William Walsh

I thought it was a lake, but it was not a lake. It was two rivers. Hence the name: Twin Rivers State Park. I waded in slowly. Felt a current that I thought was just my imagination. That current took me, and very soon I was in a swirl at the point where the two rivers meet, wide and flat looking from the land, but roiling and tugging below the surface. I decided not to cry for help because I thought I was alone. A solitary novice hiker who had chosen a bad place to revise one of his recent poems. My only fear had been for ticks. The swirl pulled me down. Two deep rivers, aggressive, claiming me. I felt a giant arm go around my neck. Drowning is like a headlock, I thought. Nobody ever told me that. That would have been an effective warning against swimming alone. Drowning is like an eternal, bullying headlock. The swirl changed direction. I was certain that I was going up, not down anymore. I thought, this is me out of my body. This is my soul going up out of the water against the swirl. On the shore—I guess I should say on the riverbank, since rivers have banks, not shores—I was flopped onto my back. It was the opposite riverbank, not the side from which I had entered. I felt a quick push on my chest and water shooting from my mouth and nose (and did I imagine it or did water shoot from the corners of eyes, from beneath my fluttering eyelids). Then I saw him. My rescuer. The ranger who had asked me for my cigarette lighter at the park entrance. The ranger who told me to stay out of the water—if he’d only said stay out of the river—rivers. I thanked him. I looked closely at him, still on my back on the ground. His appearance was vivid to me. His hair coniferous. His nose a pine cone. His legs wide and hairy and his trunk thick. His arms like giant limbs. Treelike, I should say. But I wasn’t thinking clearly. Then I was looking at the ground and the ground was moving. I knew that I had been saved by the ranger, but the sensation of the ground moving below me made me think briefly that I was dead and still floating—in a waterlogged state—out of the swirling rivers. He said two words, Stupid fuck. I was on his shoulders. He was carrying me the way a rancher would carry a calf away from the herd. He said it again, Stupid fuck. That was me, my new name. We approached a cabin. I would call it quaint from the outside. I would call it rustic on the inside. I would call the woman inside his sister. I would call her his twin. They began stripping me of my wet clothes in front of a small fire burning in their large fireplace. They did not speak but made eager sounds as they unwrapped me. I belonged to them now.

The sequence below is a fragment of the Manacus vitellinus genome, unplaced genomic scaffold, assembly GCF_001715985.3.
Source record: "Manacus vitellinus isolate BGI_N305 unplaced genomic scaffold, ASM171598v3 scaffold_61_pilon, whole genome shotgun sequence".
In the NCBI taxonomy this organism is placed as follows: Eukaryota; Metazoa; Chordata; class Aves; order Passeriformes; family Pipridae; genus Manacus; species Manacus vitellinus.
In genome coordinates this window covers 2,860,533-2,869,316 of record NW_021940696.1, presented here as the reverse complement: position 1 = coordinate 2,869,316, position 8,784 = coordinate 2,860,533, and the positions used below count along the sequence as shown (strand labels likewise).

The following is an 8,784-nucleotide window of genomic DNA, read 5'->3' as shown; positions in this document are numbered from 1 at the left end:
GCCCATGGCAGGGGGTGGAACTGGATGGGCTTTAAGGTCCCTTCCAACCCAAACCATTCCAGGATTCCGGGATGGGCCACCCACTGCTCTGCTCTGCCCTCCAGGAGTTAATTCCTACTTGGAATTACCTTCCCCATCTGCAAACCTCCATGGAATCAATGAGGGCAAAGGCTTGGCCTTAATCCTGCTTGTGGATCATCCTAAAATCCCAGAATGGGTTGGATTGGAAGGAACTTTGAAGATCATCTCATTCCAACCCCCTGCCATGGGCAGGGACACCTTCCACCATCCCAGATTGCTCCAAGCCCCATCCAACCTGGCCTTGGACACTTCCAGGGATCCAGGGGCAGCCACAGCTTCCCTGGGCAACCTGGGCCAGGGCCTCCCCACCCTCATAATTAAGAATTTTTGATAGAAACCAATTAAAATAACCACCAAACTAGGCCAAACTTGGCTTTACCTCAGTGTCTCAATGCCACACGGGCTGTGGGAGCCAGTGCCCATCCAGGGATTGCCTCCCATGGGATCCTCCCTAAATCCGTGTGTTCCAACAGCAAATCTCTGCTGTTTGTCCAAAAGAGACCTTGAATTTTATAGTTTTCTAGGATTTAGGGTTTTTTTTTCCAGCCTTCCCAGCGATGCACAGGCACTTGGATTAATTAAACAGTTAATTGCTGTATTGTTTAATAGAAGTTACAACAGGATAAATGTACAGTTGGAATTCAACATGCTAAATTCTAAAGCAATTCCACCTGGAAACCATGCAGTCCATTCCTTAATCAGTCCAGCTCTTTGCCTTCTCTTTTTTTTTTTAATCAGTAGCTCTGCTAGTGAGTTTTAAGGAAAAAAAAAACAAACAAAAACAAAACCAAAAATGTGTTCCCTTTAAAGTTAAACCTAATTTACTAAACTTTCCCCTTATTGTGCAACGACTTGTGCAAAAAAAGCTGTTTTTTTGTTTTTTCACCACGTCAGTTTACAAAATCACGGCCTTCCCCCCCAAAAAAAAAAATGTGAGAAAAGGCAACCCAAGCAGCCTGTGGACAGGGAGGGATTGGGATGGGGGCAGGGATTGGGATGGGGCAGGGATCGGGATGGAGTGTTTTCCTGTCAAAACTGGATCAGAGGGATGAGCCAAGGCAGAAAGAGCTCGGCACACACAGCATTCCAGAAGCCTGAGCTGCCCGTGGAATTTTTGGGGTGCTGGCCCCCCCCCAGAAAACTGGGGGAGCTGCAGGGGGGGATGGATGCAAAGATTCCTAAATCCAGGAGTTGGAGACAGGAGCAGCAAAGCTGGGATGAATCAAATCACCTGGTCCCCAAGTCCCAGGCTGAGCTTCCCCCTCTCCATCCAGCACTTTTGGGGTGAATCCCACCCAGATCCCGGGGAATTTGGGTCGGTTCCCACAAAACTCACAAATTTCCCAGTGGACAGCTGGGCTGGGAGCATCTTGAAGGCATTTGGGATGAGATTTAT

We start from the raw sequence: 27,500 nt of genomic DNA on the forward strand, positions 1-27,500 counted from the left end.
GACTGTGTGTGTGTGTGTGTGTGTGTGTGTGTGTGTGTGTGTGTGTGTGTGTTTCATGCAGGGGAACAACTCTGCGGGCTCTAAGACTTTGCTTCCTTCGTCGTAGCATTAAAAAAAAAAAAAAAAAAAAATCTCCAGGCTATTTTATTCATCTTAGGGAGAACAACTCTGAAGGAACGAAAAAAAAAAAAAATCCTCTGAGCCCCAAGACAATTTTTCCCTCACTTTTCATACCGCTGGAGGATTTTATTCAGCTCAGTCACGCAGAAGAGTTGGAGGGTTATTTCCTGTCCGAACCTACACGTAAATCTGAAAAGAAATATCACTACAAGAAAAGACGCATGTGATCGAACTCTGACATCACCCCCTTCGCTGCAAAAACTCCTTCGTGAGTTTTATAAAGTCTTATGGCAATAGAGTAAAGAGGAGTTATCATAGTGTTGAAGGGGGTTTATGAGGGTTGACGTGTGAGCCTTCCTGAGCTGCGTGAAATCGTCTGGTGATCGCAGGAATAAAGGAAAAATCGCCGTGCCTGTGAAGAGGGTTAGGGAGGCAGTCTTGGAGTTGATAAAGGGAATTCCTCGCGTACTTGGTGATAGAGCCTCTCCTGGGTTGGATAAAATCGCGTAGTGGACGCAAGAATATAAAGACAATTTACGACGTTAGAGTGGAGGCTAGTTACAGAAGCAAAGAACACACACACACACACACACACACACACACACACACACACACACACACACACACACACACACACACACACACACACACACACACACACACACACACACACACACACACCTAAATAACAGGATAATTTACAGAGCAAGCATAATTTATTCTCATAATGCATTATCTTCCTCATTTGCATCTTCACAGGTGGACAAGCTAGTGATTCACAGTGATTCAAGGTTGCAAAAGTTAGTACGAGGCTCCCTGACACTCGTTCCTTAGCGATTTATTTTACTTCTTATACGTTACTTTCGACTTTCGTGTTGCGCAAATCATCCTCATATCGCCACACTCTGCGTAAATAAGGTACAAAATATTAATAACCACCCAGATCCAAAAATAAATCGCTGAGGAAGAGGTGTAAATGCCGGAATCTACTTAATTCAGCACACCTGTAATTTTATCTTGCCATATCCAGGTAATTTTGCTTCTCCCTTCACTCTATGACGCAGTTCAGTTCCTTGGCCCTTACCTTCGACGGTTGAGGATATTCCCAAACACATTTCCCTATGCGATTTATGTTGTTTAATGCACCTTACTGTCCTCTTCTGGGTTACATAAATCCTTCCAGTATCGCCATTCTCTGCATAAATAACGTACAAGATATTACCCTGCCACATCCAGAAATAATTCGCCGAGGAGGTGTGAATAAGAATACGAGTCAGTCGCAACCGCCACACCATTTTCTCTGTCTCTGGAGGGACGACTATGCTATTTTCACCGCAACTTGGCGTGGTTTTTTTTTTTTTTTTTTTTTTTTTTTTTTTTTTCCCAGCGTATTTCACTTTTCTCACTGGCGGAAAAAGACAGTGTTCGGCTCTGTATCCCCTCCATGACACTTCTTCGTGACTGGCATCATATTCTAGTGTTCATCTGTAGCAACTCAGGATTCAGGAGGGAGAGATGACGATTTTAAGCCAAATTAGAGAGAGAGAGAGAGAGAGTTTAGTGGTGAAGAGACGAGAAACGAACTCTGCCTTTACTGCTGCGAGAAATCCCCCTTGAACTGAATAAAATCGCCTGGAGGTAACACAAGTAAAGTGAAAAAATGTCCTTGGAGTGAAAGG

Pathologies, by William Walsh

17 very short stories.

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